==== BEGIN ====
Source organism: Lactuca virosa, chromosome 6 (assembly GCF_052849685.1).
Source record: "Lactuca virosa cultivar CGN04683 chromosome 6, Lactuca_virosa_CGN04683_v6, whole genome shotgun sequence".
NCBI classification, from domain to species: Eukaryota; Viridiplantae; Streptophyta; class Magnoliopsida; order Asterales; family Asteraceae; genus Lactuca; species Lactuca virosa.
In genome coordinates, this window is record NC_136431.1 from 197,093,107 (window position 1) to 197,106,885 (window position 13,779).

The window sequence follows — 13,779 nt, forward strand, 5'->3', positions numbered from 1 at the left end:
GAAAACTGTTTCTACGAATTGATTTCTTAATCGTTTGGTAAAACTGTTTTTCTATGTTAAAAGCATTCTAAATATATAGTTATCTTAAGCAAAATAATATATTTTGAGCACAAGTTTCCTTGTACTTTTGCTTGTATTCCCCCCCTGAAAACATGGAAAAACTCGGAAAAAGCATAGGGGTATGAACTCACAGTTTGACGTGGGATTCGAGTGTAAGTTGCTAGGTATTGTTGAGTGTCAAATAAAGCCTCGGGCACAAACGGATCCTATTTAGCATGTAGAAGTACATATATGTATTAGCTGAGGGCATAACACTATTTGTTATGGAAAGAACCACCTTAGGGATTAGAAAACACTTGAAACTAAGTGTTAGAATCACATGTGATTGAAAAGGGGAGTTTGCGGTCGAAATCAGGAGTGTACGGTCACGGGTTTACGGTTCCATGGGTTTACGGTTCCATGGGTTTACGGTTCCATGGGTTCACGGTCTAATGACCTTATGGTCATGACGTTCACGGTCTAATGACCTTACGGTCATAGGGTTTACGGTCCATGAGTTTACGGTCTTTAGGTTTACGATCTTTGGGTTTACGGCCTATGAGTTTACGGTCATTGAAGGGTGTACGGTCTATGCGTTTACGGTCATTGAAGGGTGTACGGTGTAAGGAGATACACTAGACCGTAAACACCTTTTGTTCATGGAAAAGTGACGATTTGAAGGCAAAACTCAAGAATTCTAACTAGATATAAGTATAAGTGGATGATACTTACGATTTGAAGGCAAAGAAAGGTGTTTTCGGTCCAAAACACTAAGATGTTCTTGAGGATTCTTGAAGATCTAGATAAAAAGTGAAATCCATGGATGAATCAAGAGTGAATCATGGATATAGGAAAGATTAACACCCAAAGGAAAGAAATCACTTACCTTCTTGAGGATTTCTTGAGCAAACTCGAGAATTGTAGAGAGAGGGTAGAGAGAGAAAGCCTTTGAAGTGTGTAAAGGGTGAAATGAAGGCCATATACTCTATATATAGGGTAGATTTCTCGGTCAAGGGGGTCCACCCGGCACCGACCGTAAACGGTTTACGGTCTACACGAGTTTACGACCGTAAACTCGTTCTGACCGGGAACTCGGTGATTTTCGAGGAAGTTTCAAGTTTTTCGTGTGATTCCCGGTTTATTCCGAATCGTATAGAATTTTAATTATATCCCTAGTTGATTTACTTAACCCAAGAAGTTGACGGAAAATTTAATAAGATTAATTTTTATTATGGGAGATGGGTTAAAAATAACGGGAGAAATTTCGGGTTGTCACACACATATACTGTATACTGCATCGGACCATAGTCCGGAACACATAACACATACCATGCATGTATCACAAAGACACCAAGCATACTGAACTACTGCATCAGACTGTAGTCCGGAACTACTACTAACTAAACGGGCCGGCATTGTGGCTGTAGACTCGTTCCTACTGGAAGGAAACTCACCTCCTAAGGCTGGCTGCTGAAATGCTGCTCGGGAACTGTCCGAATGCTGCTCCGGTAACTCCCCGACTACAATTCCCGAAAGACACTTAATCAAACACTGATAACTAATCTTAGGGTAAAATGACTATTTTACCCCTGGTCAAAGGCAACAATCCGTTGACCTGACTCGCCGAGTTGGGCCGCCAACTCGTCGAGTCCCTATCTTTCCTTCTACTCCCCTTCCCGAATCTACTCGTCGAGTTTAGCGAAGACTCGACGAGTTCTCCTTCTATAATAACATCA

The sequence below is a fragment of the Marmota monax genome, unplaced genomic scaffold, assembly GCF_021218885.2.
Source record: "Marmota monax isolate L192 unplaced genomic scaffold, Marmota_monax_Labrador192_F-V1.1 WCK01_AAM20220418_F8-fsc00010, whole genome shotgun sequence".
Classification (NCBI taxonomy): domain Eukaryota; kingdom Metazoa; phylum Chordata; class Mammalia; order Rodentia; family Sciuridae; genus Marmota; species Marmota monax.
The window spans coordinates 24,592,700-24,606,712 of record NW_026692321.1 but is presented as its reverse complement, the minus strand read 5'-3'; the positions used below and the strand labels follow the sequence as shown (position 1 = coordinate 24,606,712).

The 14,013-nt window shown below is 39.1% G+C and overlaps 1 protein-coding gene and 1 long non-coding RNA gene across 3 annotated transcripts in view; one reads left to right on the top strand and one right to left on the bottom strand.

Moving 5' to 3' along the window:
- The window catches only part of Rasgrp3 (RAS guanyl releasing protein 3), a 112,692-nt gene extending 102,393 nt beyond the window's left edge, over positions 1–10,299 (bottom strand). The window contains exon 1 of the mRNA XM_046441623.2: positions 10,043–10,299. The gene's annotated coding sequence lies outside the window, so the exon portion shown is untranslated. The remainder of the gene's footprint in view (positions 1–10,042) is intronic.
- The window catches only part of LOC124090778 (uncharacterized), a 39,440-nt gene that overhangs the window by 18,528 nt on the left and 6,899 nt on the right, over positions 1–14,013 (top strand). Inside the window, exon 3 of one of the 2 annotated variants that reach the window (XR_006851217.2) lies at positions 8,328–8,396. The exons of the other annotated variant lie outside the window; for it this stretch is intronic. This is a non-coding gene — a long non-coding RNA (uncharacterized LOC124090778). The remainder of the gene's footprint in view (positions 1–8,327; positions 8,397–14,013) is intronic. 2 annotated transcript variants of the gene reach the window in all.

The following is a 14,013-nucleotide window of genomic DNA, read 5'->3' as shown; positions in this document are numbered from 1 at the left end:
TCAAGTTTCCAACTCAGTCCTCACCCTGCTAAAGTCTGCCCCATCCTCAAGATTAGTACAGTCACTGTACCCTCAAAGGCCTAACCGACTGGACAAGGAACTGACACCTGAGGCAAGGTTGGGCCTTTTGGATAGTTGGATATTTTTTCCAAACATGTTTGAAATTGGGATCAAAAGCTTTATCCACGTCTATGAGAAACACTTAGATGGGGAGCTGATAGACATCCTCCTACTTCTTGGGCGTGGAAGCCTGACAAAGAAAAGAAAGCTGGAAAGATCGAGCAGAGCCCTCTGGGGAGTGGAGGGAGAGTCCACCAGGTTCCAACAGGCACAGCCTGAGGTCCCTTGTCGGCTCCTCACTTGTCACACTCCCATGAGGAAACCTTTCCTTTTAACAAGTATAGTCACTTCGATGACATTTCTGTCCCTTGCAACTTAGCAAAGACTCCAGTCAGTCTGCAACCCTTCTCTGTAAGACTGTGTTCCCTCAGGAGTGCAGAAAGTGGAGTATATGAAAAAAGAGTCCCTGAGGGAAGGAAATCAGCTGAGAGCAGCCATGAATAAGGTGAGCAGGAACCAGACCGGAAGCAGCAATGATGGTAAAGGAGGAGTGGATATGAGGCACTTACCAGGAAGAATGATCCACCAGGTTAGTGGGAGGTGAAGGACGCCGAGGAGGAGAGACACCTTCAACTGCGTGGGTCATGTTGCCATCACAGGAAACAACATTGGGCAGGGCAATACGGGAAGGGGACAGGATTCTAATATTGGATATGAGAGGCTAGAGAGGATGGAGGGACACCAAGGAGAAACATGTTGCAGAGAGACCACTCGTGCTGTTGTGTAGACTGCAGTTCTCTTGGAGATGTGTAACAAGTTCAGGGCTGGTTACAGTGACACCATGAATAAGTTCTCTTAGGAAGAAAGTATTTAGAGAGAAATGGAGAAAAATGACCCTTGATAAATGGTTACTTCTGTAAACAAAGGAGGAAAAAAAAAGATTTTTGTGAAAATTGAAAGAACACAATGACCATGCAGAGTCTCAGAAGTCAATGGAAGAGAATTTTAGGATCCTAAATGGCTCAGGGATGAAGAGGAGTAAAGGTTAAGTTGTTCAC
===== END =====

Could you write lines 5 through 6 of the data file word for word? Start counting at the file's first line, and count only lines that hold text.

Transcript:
The window sequence follows — 13,779 nt, forward strand, 5'->3', positions numbered from 1 at the left end:
GAAAACTGTTTCTACGAATTGATTTCTTAATCGTTTGGTAAAACTGTTTTTCTATGTTAAAAGCATTCTAAATATATAGTTATCTTAAGCAAAATAATATATTTTGAGCACAAGTTTCCTTGTACTTTTGCTTGTATTCCCCCCCTGAAAACATGGAAAAACTCGGAAAAAGCATAGGGGTATGAACTCACAGTTTGACGTGGGATTCGAGTGTAAGTTGCTAGGTATTGTTGAGTGTCAAATAAAGCCTCGGGCACAAACGGATCCTATTTAGCATGTAGAAGTACATATATGTATTAGCTGAGGGCATAACACTATTTGTTATGGAAAGAACCACCTTAGGGATTAGAAAACACTTGAAACTAAGTGTTAGAATCACATGTGATTGAAAAGGGGAGTTTGCGGTCGAAATCAGGAGTGTACGGTCACGGGTTTACGGTTCCATGGGTTTACGGTTCCATGGGTTTACGGTTCCATGGGTTCACGGTCTAATGACCTTATGGTCATGACGTTCACGGTCTAATGACCTTACGGTCATAGGGTTTACGGTCCATGAGTTTACGGTCTTTAGGTTTACGATCTTTGGGTTTACGGCCTATGAGTTTACGGTCATTGAAGGGTGTACGGTCTATGCGTTTACGGTCATTGAAGGGTGTACGGTGTAAGGAGATACACTAGACCGTAAACACCTTTTGTTCATGGAAAAGTGACGATTTGAAGGCAAAACTCAAGAATTCTAACTAGATATAAGTATAAGTGGATGATACTTACGATTTGAAGGCAAAGAAAGGTGTTTTCGGTCCAAAACACTAAGATGTTCTTGAGGATTCTTGAAGATCTAGATAAAAAGTGAAATCCATGGATGAATCAAGAGTGAATCATGGATATAGGAAAGATTAACACCCAAAGGAAAGAAATCACTTACCTTCTTGAGGATTTCTTGAGCAAACTCGAGAATTGTAGAGAGAGGGTAGAGAGAGAAAGCCTTTGAAGTGTGTAAAGGGTGAAATGAAGGCCATATACTCTATATATAGGGTAGATTTCTCGGTCAAGGGGGTCCACCCGGCACCGACCGTAAACGGTTTACGGTCTACACGAGTTTACGACCGTAAACTCGTTCTGACCGGGAACTCGGTGATTTTCGAGGAAGTTTCAAGTTTTTCGTGTGATTCCCGGTTTATTCCGAATCGTATAGAATTTTAATTATATCCCTAGTTGATTTACTTAACCCAAGAAGTTGACGGAAAATTTAATAAGATTAATTTTTATTATGGGAGATGGGTTAAAAATAACGGGAGAAATTTCGGGTTGTCACACACATATACTGTATACTGCATCGGACCATAGTCCGGAACACATAACACATACCATGCATGTATCACAAAGACACCAAGCATACTGAACTACTGCATCAGACTGTAGTCCGGAACTACTACTAACTAAACGGGCCGGCATTGTGGCTGTAGACTCGTTCCTACTGGAAGGAAACTCACCTCCTAAGGCTGGCTGCTGAAATGCTGCTCGGGAACTGTCCGAATGCTGCTCCGGTAACTCCCCGACTACAATTCCCGAAAGACACTTAATCAAACACTGATAACTAATCTTAGGGTAAAATGACTATTTTACCCCTGGTCAAAGGCAACAATCCGTTGACCTGACTCGCCGAGTTGGGCCGCCAACTCGTCGAGTCCCTATCTTTCCTTCTACTCCCCTTCCCGAATCTACTCGTCGAGTTTAGCGAAGACTCGACGAGTTCTCCTTCTATAATAACATCA